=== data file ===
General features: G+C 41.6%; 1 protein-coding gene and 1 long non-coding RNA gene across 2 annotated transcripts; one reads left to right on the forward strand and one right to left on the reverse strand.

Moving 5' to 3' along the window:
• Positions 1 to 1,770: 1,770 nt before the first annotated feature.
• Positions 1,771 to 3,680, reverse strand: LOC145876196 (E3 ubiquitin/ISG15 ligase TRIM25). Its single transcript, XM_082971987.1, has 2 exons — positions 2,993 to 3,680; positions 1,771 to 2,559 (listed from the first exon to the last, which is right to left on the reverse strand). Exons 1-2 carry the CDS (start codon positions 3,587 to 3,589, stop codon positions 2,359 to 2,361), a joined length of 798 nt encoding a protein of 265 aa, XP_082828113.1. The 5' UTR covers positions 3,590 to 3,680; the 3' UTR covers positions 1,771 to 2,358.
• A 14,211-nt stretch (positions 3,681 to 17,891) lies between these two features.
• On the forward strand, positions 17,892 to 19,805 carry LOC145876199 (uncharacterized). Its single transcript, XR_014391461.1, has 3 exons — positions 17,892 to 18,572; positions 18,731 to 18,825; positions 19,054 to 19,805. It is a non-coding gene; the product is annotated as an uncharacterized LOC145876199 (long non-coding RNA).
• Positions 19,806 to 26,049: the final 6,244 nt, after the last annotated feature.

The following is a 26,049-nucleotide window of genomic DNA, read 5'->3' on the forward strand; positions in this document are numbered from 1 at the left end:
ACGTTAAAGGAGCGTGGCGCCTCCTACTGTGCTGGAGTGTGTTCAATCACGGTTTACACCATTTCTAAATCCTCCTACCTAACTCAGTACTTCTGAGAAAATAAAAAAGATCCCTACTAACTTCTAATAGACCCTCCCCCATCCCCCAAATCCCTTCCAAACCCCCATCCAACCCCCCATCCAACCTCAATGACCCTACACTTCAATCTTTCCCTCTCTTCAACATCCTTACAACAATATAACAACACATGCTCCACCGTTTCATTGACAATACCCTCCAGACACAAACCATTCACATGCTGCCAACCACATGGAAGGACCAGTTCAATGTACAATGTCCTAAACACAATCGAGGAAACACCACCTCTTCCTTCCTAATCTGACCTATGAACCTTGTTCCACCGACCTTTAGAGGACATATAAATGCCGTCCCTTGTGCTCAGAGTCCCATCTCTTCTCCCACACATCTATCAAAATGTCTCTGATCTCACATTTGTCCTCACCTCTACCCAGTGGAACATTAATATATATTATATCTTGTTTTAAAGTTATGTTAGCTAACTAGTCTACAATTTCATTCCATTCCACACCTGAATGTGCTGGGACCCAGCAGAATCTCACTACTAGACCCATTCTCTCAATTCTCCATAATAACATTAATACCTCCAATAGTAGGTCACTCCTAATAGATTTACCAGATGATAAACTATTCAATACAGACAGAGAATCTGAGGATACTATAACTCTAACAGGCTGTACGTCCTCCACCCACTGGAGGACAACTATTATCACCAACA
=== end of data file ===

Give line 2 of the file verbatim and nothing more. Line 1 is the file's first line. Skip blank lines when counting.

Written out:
Moving 5' to 3' along the window: